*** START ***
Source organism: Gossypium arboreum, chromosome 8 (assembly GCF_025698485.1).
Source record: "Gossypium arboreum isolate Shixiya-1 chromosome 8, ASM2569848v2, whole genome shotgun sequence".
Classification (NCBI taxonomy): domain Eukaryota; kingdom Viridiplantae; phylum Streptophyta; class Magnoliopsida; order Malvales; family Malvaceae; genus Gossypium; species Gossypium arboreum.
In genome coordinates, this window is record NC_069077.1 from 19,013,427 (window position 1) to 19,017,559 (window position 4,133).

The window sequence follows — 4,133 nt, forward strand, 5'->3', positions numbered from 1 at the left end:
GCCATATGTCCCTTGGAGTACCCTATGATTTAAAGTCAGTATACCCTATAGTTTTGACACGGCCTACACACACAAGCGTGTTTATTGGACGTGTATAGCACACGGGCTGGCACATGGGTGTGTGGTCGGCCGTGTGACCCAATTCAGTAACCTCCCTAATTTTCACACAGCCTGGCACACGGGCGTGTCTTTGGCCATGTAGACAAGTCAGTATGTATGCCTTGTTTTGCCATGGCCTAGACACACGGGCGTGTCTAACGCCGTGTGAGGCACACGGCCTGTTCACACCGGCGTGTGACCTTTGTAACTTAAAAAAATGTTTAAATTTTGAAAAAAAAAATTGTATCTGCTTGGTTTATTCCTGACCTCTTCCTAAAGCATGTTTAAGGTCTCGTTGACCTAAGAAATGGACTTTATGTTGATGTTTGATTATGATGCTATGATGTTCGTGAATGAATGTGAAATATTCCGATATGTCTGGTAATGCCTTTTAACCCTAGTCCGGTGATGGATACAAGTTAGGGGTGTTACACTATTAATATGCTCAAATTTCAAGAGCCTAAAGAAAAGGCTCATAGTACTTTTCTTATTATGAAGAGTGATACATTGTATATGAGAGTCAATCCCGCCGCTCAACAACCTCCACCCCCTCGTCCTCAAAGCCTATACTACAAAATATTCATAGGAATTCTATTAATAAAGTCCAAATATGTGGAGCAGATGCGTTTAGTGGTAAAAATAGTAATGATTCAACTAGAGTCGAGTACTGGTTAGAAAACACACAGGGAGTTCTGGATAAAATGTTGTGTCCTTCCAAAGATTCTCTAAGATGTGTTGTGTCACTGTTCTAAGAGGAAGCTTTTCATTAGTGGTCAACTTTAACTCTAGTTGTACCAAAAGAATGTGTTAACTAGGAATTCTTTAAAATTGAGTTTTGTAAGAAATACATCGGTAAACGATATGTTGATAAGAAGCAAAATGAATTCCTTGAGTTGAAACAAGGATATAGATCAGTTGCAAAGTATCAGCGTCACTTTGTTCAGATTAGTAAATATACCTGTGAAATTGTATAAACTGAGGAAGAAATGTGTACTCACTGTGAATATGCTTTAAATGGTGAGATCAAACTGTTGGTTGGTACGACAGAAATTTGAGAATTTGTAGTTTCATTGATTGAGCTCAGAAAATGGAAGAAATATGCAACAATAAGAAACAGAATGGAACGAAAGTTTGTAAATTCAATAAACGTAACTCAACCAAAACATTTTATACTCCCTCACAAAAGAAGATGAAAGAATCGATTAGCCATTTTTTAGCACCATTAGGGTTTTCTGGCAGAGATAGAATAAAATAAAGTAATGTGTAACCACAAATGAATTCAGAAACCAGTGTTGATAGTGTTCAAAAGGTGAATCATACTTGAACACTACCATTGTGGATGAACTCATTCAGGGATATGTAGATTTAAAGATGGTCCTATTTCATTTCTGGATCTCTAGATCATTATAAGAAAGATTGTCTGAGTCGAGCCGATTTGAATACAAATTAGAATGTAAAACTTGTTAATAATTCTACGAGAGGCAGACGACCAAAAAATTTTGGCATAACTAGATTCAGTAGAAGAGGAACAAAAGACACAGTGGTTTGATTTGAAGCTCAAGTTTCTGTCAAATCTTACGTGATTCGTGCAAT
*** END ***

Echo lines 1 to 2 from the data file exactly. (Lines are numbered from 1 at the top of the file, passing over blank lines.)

Source organism: Gossypium arboreum, chromosome 8 (assembly GCF_025698485.1).
Source record: "Gossypium arboreum isolate Shixiya-1 chromosome 8, ASM2569848v2, whole genome shotgun sequence".